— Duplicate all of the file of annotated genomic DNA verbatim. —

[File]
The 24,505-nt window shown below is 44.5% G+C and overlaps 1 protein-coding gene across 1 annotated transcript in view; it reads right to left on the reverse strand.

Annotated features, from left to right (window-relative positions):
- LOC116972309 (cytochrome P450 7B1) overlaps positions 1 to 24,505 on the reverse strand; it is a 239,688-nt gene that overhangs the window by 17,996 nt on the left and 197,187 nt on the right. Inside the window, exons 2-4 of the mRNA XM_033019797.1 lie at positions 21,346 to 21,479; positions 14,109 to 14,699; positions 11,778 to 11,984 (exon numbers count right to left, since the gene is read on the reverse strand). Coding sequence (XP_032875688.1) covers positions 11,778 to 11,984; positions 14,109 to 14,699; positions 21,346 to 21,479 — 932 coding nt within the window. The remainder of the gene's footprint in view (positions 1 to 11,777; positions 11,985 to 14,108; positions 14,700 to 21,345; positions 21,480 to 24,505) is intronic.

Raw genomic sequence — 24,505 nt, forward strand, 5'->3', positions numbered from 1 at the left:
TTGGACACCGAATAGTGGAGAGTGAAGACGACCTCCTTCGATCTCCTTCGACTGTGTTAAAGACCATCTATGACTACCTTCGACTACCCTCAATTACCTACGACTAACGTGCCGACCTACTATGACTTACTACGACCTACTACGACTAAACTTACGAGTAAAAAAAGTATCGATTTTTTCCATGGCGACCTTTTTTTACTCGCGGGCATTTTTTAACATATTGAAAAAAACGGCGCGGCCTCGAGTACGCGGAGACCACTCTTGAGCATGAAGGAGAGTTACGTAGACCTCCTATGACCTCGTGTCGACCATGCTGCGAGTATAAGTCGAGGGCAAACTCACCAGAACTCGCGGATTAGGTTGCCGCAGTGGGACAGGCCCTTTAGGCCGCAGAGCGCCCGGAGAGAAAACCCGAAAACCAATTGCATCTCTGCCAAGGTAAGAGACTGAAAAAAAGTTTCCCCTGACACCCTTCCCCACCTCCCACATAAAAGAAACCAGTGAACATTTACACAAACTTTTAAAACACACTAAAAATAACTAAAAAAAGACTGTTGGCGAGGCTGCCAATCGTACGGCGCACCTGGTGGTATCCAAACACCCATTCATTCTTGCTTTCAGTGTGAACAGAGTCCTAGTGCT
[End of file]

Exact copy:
The 24,505-nt window shown below is 44.5% G+C and overlaps 1 protein-coding gene across 1 annotated transcript in view; it reads right to left on the reverse strand.

Annotated features, from left to right (window-relative positions):
- LOC116972309 (cytochrome P450 7B1) overlaps positions 1 to 24,505 on the reverse strand; it is a 239,688-nt gene that overhangs the window by 17,996 nt on the left and 197,187 nt on the right. Inside the window, exons 2-4 of the mRNA XM_033019797.1 lie at positions 21,346 to 21,479; positions 14,109 to 14,699; positions 11,778 to 11,984 (exon numbers count right to left, since the gene is read on the reverse strand). Coding sequence (XP_032875688.1) covers positions 11,778 to 11,984; positions 14,109 to 14,699; positions 21,346 to 21,479 — 932 coding nt within the window. The remainder of the gene's footprint in view (positions 1 to 11,777; positions 11,985 to 14,108; positions 14,700 to 21,345; positions 21,480 to 24,505) is intronic.

Raw genomic sequence — 24,505 nt, forward strand, 5'->3', positions numbered from 1 at the left:
TTGGACACCGAATAGTGGAGAGTGAAGACGACCTCCTTCGATCTCCTTCGACTGTGTTAAAGACCATCTATGACTACCTTCGACTACCCTCAATTACCTACGACTAACGTGCCGACCTACTATGACTTACTACGACCTACTACGACTAAACTTACGAGTAAAAAAAGTATCGATTTTTTCCATGGCGACCTTTTTTTACTCGCGGGCATTTTTTAACATATTGAAAAAAACGGCGCGGCCTCGAGTACGCGGAGACCACTCTTGAGCATGAAGGAGAGTTACGTAGACCTCCTATGACCTCGTGTCGACCATGCTGCGAGTATAAGTCGAGGGCAAACTCACCAGAACTCGCGGATTAGGTTGCCGCAGTGGGACAGGCCCTTTAGGCCGCAGAGCGCCCGGAGAGAAAACCCGAAAACCAATTGCATCTCTGCCAAGGTAAGAGACTGAAAAAAAGTTTCCCCTGACACCCTTCCCCACCTCCCACATAAAAGAAACCAGTGAACATTTACACAAACTTTTAAAACACACTAAAAATAACTAAAAAAAGACTGTTGGCGAGGCTGCCAATCGTACGGCGCACCTGGTGGTATCCAAACACCCATTCATTCTTGCTTTCAGTGTGAACAGAGTCCTAGTGCT